11 hours ago  •  By SUSAN OLP solp@billingsgazette.com
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Two of ZooMontana’s Siberian tigers have moved to a new home.

Tierny and Koosaka, a pair of 5-year-old sisters on loan from the Philadelphia Zoo, left Billings on Monday morning for the Binghamton Zoo in New York, said ZooMontana Executive Director Jeff Ewelt.

The Billings zoo continues to be home to Prince, also a Siberian tiger.

The Binghamton Zoo had been without a tiger since losing its sole tiger to suspected kidney disease last August, according to an article from the Associated Press. Tierny and Koosaka will go on display there starting Wednesday.

The transfer of the two big cats was expected. The decision by the Philadelphia Zoo to move them came in the aftermath of ZooMontana losing its accreditation in May 2011.

The Association of Zoos and Aquariums revoked the zoo’s accreditation because a long-term funding plan was not sufficiently in place. That prompted the Philadelphia Zoo to relocate the two tigers, although an inspection of the tigers last August by that zoo’s animal curator showed the tigers were in great shape.

The choice of where the two tigers would go was decided by a recommendation from the Species Survival Plan. The tigers came to ZooMontana through that breeding program.

ZooMontana coordinated with the Philadelphia and Binghamton zoos on the transfer of the two tigers, Ewelt said Saturday. As hard as it was to see them go, he said, the move has its upside.

“It was tough personally, but on a business level it’s not a bad thing by any means,” Ewelt said. “With winter coming, that’s two less mouths to feed.”

Come spring, he said, the zoo will begin to look for opportunities to bring in additional big cats. As for the zoo itself, Ewelt sees it moving in a positive direction.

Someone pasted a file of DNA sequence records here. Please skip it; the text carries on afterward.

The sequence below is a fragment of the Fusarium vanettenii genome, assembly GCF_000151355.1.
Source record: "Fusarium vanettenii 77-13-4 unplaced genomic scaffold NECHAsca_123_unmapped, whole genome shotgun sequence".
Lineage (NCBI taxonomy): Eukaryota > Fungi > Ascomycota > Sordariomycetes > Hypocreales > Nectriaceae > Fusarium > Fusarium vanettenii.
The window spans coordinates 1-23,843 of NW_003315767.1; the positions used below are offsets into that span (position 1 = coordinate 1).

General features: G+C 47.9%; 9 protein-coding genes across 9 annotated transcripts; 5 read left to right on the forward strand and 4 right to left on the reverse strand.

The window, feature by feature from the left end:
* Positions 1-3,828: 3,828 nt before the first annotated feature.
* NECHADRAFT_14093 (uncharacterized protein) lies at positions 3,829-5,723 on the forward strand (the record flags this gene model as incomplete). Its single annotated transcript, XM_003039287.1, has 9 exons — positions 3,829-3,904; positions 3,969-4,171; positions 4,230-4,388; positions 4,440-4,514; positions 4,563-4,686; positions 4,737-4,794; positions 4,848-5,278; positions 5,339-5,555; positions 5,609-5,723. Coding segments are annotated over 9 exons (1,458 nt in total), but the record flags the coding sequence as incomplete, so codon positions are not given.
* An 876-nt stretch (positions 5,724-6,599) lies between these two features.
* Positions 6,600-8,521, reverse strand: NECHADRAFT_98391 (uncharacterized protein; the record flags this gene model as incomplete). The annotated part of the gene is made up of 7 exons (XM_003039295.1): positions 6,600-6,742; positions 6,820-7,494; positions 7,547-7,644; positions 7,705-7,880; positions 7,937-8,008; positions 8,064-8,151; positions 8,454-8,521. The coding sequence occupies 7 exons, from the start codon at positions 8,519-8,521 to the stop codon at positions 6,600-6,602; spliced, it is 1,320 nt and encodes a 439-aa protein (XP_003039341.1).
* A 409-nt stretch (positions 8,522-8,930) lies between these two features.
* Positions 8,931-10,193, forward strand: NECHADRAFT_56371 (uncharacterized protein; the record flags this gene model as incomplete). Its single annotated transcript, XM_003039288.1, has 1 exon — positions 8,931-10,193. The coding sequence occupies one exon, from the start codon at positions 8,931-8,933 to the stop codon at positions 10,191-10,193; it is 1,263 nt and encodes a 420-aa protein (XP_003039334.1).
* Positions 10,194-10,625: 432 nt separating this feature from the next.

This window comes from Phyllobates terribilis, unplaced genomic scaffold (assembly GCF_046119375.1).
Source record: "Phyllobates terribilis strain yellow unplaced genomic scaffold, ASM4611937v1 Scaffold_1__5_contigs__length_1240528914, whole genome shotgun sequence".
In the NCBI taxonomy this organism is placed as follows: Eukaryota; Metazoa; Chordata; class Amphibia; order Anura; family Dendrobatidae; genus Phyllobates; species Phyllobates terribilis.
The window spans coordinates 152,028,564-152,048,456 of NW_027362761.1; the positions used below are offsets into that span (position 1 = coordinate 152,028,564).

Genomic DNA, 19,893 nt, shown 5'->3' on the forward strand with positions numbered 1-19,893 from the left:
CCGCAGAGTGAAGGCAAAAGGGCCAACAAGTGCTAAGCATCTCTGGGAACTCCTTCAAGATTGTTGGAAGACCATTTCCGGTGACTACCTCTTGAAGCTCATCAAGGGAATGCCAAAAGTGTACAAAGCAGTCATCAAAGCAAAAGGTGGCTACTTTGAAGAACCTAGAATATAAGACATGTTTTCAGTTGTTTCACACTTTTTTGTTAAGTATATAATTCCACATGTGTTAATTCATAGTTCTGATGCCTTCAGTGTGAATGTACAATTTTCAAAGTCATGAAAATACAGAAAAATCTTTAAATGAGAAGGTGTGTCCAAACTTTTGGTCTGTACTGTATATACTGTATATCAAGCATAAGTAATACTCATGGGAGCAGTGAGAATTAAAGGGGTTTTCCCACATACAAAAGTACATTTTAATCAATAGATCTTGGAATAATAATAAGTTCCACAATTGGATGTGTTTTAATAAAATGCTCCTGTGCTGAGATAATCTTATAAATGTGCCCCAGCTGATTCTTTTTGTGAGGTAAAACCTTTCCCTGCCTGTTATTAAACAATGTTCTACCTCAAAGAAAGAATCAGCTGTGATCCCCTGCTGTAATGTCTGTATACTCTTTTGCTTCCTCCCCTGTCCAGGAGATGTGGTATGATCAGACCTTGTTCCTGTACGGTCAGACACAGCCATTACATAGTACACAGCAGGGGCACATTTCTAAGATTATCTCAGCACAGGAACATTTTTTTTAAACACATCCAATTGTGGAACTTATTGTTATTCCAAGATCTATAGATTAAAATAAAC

“We’ve had a really good summer,” he said. “We feel really good that respect and credibility are coming back.”

ZooMontana hosted events nearly every weekend this summer, including a revival of ZooGrass, and slots for weddings and company picnics have been selling out. The zoo has also seen a lot of repeat visitors.

It will go into winter debt-free, “something we haven’t been in a while,” said Ewelt, who came on board to steer ZooMontana in a new direction after it lost its accreditation.

The first opportunity the zoo has to reapply for accreditation is in September.

“We are at the point where we’d be accredited quite quickly,” he said. “But we’re going to wait.”

The zoo has challenges ahead, but is ready to meet them, Ewelt said. He and other zoo officials are looking at different avenues to become financially stable, and Ewelt is optimistic the zoo will reach that point.

“Becoming sustainable is certainly on the horizon for us,” he said. “It’s going to take some work, some creative thinking to make that happen, but we’ve got a great team and people on our side.”

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